10 ways to steer clear of meat in Austin
In all my years covering Texas film and TV production for The Dallas Morning News, only one of the hundreds of writers, directors and actors I interviewed stopped talking, picked up the phone and ordered room service.
Shirley MacLaine ran her eyes down The Houstonian menu. "We'll have chicken vegetable soup," she announced. "But I'm vegetarian," I protested. "So am I," MacLaine shot back. "You can pick out the chicken."
So I picked out the chicken. Vegetarians learn early to cope. It's been more than 20 years since I stopped ingesting fellow planetarians and I've never gone hungry. The world is so full of edible plants, it's a shame to cause suffering to eat.
In a state where barbecue is a quasi-religion, steer statues are customer come-ons and mounted heads gustatory décor, eating out wasn't easy at first. But by the time I left in 2006, Richardson, with its busy Asian community, had three Buddhist vegetarian restaurants.
Austin, too, I soon learned, caters to those with a reverence for life. Not only are there more than a dozen no-meat eateries, but many local restaurants and food trailers make an effort to accommodate clientele on plant-based diets.
Even barbecue joints, especially Black's in nearby Lockhart, offer veggie sides, and most upscale chefs, if asked, will create artistic unadvertised plates sans animal protein. And from 11 to 2 weekdays, pleasant, atmospheric Taste of Ethiopia in Pflugerville serves up a splendid vegan buffet for $8.95.
Every vegetarian from Fiona Apple to Dweezil Zappa has pet eating places. What follows are my personal favorites, where a visiting or native vegetarian can find nourishment in Austin. Some are pure PETA; the others vegetarian- and/or vegan-friendly.
For a list of area restaurants offering all or some animal-free options, visit www.vegaustin.com/restaurants .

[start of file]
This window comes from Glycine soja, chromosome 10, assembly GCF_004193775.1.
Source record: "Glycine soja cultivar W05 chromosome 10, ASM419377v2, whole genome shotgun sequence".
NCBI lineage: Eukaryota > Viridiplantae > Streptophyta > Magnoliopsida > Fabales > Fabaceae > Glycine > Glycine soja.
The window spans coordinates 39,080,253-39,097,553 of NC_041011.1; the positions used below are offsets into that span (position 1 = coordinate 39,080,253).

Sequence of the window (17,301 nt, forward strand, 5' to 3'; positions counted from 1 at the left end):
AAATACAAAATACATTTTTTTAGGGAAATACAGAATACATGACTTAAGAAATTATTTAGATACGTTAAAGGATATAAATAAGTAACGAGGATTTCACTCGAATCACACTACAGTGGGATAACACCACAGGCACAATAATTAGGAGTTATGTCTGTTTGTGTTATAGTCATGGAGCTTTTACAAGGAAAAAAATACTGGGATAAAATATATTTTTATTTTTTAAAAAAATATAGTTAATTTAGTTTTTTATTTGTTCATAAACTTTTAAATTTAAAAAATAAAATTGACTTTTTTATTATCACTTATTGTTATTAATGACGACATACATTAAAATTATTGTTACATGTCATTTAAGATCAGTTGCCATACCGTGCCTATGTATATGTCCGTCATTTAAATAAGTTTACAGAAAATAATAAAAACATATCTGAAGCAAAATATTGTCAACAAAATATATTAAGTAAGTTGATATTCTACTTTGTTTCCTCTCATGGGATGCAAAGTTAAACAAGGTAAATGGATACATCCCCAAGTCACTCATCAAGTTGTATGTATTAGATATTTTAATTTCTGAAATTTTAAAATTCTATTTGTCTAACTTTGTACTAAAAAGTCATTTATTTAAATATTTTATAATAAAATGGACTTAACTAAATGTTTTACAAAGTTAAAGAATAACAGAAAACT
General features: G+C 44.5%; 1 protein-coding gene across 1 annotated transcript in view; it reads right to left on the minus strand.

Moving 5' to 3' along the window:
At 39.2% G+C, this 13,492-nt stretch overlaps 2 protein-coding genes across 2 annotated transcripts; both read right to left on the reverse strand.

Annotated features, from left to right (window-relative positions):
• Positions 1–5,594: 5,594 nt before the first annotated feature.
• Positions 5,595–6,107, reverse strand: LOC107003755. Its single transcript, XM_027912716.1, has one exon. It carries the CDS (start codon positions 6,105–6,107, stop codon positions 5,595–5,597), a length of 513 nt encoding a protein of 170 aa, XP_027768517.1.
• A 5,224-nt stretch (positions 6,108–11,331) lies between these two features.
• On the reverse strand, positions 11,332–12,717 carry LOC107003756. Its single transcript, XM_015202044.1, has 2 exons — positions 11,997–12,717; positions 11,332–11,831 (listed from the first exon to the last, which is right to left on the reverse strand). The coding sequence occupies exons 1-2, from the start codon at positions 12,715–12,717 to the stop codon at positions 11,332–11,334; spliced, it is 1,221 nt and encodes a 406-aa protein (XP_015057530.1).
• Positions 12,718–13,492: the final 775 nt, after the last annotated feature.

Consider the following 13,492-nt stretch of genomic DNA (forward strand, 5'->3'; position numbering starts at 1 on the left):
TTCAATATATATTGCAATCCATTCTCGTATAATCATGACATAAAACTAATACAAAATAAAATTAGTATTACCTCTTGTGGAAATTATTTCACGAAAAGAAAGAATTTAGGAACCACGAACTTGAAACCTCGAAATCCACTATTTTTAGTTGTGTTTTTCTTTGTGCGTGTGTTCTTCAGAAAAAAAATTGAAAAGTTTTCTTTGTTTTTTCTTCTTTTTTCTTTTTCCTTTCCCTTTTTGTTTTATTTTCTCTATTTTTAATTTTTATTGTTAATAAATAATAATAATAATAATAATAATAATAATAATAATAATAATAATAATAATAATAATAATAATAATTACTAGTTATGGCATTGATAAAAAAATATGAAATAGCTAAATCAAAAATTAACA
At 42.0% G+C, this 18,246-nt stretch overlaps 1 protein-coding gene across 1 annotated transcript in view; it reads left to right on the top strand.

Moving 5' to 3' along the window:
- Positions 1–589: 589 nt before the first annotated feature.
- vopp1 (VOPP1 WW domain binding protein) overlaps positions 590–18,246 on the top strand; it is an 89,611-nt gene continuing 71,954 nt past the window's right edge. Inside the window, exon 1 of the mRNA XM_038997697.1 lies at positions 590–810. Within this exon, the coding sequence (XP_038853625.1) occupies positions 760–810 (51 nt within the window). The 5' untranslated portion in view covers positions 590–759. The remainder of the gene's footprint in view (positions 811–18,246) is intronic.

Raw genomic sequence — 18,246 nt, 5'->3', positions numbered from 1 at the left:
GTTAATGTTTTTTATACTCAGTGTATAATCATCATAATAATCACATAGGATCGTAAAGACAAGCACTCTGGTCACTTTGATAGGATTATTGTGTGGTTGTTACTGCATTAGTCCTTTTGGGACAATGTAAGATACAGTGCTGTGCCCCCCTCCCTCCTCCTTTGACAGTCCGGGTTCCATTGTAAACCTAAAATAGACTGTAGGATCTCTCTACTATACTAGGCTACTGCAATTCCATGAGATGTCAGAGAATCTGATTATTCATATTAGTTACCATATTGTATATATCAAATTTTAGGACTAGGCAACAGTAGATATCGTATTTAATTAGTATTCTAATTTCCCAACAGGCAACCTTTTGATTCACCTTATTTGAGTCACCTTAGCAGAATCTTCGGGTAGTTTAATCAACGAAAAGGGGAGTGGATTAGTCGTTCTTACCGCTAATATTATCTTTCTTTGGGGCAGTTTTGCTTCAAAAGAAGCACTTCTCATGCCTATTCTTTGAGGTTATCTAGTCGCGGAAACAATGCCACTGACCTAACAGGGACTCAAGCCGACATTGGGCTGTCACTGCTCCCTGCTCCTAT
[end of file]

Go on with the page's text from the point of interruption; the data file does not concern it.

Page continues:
Bouldin Creek Cafe
1900 S. First St.
Welcoming all-vegetarian South Austin hangout with vegan options, warm tattooed wait staff and indoor seating that feels al fresco. For $6.50, try The Renedict (two free-range eggs, spinach, local tomatoes, tofu "bacon" and homemade vegan Hollandaise on grilled ciabatta), the Wanna-BLT (tofu "bacon," green leaf, local tomatoes and basil aioli on grilled sourdough) or the Chick Pea "Chik'n" Salad Sammich. Organic coffee and 25 different hot teas.
9025 Research Blvd., Suite 100
Where else can you get mostly South Indian vegetarian cuisine that's strictly kosher? There's an a la carte menu at this North Austin restaurant, but go for the daily luncheon buffet with some 24 items including soups, breads, chutneys and dessert for $10.99. Comes with a spicy or mild dosa (a light, crispy crepe of fermented lentil and rice flour with potato-onion filling) delivered hot to your table. No additives or preservatives. And if lucky, you might get to watch a cricket match on Indian TV.
Casa De Luz
1701 Toomey Road
Austin's only macrobiotic 100 percent vegan establishment. Mostly organic meals in blissful surroundings behind Barton Springs Road's Restaurant Row. Freshly prepared all-you-can-eat soup and salad with one fixed-price entrée of greens, grains, veggies, beans and pickled vegetables for $11.09. No refined oils, sugar or artificial ingredients. Breakfast ($6.47) and Sunday brunch ($12.94). Check the daily changing menu with theme nights at www.casadeluz.org.
9515 N. Lamar Blvd., Suite 156